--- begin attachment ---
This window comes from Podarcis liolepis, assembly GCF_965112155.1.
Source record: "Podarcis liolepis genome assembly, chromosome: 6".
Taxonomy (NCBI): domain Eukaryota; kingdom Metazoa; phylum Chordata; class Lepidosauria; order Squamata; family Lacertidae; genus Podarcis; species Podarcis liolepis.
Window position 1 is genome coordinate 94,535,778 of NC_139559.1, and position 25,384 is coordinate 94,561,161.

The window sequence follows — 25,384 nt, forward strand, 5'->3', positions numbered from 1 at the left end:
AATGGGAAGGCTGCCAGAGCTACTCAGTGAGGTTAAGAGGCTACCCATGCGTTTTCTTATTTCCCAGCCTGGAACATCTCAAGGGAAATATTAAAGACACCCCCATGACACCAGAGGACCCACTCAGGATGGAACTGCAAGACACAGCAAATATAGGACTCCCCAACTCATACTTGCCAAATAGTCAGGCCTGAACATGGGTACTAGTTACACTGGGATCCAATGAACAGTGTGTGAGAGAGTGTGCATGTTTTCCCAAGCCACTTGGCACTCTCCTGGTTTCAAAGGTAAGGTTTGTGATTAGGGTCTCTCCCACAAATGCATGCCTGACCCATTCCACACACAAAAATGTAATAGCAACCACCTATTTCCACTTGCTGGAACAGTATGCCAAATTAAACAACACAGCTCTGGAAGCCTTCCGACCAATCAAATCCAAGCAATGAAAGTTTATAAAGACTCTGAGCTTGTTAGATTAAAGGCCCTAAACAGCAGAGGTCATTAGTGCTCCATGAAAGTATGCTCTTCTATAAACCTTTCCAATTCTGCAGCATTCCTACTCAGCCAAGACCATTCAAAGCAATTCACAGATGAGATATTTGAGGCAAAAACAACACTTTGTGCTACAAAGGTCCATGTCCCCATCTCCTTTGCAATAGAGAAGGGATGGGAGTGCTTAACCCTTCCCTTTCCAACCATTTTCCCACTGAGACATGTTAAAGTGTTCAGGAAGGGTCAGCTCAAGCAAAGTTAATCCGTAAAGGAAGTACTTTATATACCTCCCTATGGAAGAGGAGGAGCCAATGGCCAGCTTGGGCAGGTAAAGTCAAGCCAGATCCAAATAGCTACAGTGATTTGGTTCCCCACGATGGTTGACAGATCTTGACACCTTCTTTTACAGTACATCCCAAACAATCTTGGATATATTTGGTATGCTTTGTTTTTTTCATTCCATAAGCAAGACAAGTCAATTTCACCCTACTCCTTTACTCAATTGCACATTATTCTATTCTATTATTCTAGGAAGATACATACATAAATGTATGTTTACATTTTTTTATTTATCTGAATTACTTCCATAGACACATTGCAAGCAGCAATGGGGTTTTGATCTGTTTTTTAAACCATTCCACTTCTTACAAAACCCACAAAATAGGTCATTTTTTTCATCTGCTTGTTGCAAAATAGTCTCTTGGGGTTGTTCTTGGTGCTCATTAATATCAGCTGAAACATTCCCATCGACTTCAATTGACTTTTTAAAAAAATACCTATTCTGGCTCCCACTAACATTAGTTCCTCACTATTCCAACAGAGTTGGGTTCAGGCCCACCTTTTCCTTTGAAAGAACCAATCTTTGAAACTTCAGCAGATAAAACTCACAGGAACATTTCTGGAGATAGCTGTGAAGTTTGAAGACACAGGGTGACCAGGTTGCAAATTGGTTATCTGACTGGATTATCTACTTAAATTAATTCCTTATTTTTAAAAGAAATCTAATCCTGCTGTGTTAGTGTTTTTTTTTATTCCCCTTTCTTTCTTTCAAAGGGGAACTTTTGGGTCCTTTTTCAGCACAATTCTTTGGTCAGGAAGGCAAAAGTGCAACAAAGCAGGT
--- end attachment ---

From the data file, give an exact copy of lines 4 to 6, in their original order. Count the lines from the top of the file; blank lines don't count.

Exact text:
Window position 1 is genome coordinate 94,535,778 of NC_139559.1, and position 25,384 is coordinate 94,561,161.

The window sequence follows — 25,384 nt, forward strand, 5'->3', positions numbered from 1 at the left end:
AATGGGAAGGCTGCCAGAGCTACTCAGTGAGGTTAAGAGGCTACCCATGCGTTTTCTTATTTCCCAGCCTGGAACATCTCAAGGGAAATATTAAAGACACCCCCATGACACCAGAGGACCCACTCAGGATGGAACTGCAAGACACAGCAAATATAGGACTCCCCAACTCATACTTGCCAAATAGTCAGGCCTGAACATGGGTACTAGTTACACTGGGATCCAATGAACAGTGTGTGAGAGAGTGTGCATGTTTTCCCAAGCCACTTGGCACTCTCCTGGTTTCAAAGGTAAGGTTTGTGATTAGGGTCTCTCCCACAAATGCATGCCTGACCCATTCCACACACAAAAATGTAATAGCAACCACCTATTTCCACTTGCTGGAACAGTATGCCAAATTAAACAACACAGCTCTGGAAGCCTTCCGACCAATCAAATCCAAGCAATGAAAGTTTATAAAGACTCTGAGCTTGTTAGATTAAAGGCCCTAAACAGCAGAGGTCATTAGTGCTCCATGAAAGTATGCTCTTCTATAAACCTTTCCAATTCTGCAGCATTCCTACTCAGCCAAGACCATTCAAAGCAATTCACAGATGAGATATTTGAGGCAAAAACAACACTTTGTGCTACAAAGGTCCATGTCCCCATCTCCTTTGCAATAGAGAAGGGATGGGAGTGCTTAACCCTTCCCTTTCCAACCATTTTCCCACTGAGACATGTTAAAGTGTTCAGGAAGGGTCAGCTCAAGCAAAGTTAATCCGTAAAGGAAGTACTTTATATACCTCCCTATGGAAGAGGAGGAGCCAATGGCCAGCTTGGGCAGGTAAAGTCAAGCCAGATCCAAATAGCTACAGTGATTTGGTTCCCCACGATGGTTGACAGATCTTGACACCTTCTTTTACAGTACATCCCAAACAATCTTGGATATATTTGGTATGCTTTGTTTTTTTCATTCCATAAGCAAGACAAGTCAATTTCACCCTACTCCTTTACTCAATTGCACATTATTCTATTCTATTATTCTAGGAAGATACATACATAAATGTATGTTTACATTTTTTTATTTATCTGAATTACTTCCATAGACACATTGCAAGCAGCAATGGGGTTTTGATCTGTTTTTTAAACCATTCCACTTCTTACAAAACCCACAAAATAGGTCATTTTTTTCATCTGCTTGTTGCAAAATAGTCTCTTGGGGTTGTTCTTGGTGCTCATTAATATCAGCTGAAACATTCCCATCGACTTCAATTGACTTTTTAAAAAAATACCTATTCTGGCTCCCACTAACATTAGTTCCTCACTATTCCAACAGAGTTGGGTTCAGGCCCACCTTTTCCTTTGAAAGAACCAATCTTTGAAACTTCAGCAGATAAAACTCACAGGAACATTTCTGGAGATAGCTGTGAAGTTTGAAGACACAGGGTGACCAGGTTGCAAATTGGTTATCTGACTGGATTATCTACTTAAATTAATTCCTTATTTTTAAAAGAAATCTAATCCTGCTGTGTTAGTGTTTTTTTTTATTCCCCTTTCTTTCTTTCAAAGGGGAACTTTTGGGTCCTTTTTCAGCACAATTCTTTGGTCAGGAAGGCAAAAGTGCAACAAAGCAGGT